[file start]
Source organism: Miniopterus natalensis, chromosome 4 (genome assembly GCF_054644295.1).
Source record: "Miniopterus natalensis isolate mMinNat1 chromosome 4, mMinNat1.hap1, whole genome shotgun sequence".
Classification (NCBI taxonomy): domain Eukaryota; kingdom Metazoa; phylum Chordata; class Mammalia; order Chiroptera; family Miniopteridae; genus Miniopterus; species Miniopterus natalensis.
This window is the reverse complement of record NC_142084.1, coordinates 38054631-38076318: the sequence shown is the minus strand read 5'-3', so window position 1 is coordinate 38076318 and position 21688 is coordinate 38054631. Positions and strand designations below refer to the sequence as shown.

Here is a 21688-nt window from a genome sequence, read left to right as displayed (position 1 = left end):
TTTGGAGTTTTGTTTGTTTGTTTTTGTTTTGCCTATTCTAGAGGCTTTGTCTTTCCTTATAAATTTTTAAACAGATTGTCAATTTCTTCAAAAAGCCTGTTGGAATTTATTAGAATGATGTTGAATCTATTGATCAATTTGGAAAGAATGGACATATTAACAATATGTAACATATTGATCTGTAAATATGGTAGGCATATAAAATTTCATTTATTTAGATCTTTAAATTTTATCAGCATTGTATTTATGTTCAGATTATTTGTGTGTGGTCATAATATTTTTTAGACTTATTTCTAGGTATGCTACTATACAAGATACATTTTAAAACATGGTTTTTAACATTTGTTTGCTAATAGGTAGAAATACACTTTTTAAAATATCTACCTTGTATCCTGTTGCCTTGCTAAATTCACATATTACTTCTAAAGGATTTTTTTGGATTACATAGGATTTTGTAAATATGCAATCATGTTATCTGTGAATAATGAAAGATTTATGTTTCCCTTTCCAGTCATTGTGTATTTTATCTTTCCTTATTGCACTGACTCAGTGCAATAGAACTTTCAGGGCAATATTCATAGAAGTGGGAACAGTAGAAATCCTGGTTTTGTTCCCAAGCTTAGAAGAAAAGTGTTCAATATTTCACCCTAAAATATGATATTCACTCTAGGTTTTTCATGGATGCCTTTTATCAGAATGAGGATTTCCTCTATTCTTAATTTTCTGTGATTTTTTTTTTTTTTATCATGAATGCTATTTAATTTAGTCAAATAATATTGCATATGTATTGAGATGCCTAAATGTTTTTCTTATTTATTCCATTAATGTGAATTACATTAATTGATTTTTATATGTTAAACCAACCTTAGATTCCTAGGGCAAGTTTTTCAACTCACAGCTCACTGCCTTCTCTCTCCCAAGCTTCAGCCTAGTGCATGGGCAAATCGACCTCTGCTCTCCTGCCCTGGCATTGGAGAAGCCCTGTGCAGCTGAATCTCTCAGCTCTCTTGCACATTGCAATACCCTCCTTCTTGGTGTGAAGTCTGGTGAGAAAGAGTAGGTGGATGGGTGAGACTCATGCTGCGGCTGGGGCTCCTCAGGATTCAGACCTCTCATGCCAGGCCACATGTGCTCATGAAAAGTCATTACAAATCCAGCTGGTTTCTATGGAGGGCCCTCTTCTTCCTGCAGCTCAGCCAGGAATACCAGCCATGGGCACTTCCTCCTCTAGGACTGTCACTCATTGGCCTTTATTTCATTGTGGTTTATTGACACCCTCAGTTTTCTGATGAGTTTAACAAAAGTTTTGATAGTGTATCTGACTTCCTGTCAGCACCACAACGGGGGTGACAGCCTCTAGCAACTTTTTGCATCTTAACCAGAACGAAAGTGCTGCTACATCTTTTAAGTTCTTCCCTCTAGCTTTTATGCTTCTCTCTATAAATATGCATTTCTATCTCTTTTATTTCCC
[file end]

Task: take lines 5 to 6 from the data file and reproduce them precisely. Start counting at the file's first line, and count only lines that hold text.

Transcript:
Here is a 21688-nt window from a genome sequence, read left to right as displayed (position 1 = left end):
TTTGGAGTTTTGTTTGTTTGTTTTTGTTTTGCCTATTCTAGAGGCTTTGTCTTTCCTTATAAATTTTTAAACAGATTGTCAATTTCTTCAAAAAGCCTGTTGGAATTTATTAGAATGATGTTGAATCTATTGATCAATTTGGAAAGAATGGACATATTAACAATATGTAACATATTGATCTGTAAATATGGTAGGCATATAAAATTTCATTTATTTAGATCTTTAAATTTTATCAGCATTGTATTTATGTTCAGATTATTTGTGTGTGGTCATAATATTTTTTAGACTTATTTCTAGGTATGCTACTATACAAGATACATTTTAAAACATGGTTTTTAACATTTGTTTGCTAATAGGTAGAAATACACTTTTTAAAATATCTACCTTGTATCCTGTTGCCTTGCTAAATTCACATATTACTTCTAAAGGATTTTTTTGGATTACATAGGATTTTGTAAATATGCAATCATGTTATCTGTGAATAATGAAAGATTTATGTTTCCCTTTCCAGTCATTGTGTATTTTATCTTTCCTTATTGCACTGACTCAGTGCAATAGAACTTTCAGGGCAATATTCATAGAAGTGGGAACAGTAGAAATCCTGGTTTTGTTCCCAAGCTTAGAAGAAAAGTGTTCAATATTTCACCCTAAAATATGATATTCACTCTAGGTTTTTCATGGATGCCTTTTATCAGAATGAGGATTTCCTCTATTCTTAATTTTCTGTGATTTTTTTTTTTTTTATCATGAATGCTATTTAATTTAGTCAAATAATATTGCATATGTATTGAGATGCCTAAATGTTTTTCTTATTTATTCCATTAATGTGAATTACATTAATTGATTTTTATATGTTAAACCAACCTTAGATTCCTAGGGCAAGTTTTTCAACTCACAGCTCACTGCCTTCTCTCTCCCAAGCTTCAGCCTAGTGCATGGGCAAATCGACCTCTGCTCTCCTGCCCTGGCATTGGAGAAGCCCTGTGCAGCTGAATCTCTCAGCTCTCTTGCACATTGCAATACCCTCCTTCTTGGTGTGAAGTCTGGTGAGAAAGAGTAGGTGGATGGGTGAGACTCATGCTGCGGCTGGGGCTCCTCAGGATTCAGACCTCTCATGCCAGGCCACATGTGCTCATGAAAAGTCATTACAAATCCAGCTGGTTTCTATGGAGGGCCCTCTTCTTCCTGCAGCTCAGCCAGGAATACCAGCCATGGGCACTTCCTCCTCTAGGACTGTCACTCATTGGCCTTTATTTCATTGTGGTTTATTGACACCCTCAGTTTTCTGATGAGTTTAACAAAAGTTTTGATAGTGTATCTGACTTCCTGTCAGCACCACAACGGGGGTGACAGCCTCTAGCAACTTTTTGCATCTTAACCAGAACGAAAGTGCTGCTACATCTTTTAAGTTCTTCCCTCTAGCTTTTATGCTTCTCTCTATAAATATGCATTTCTATCTCTTTTATTTCCC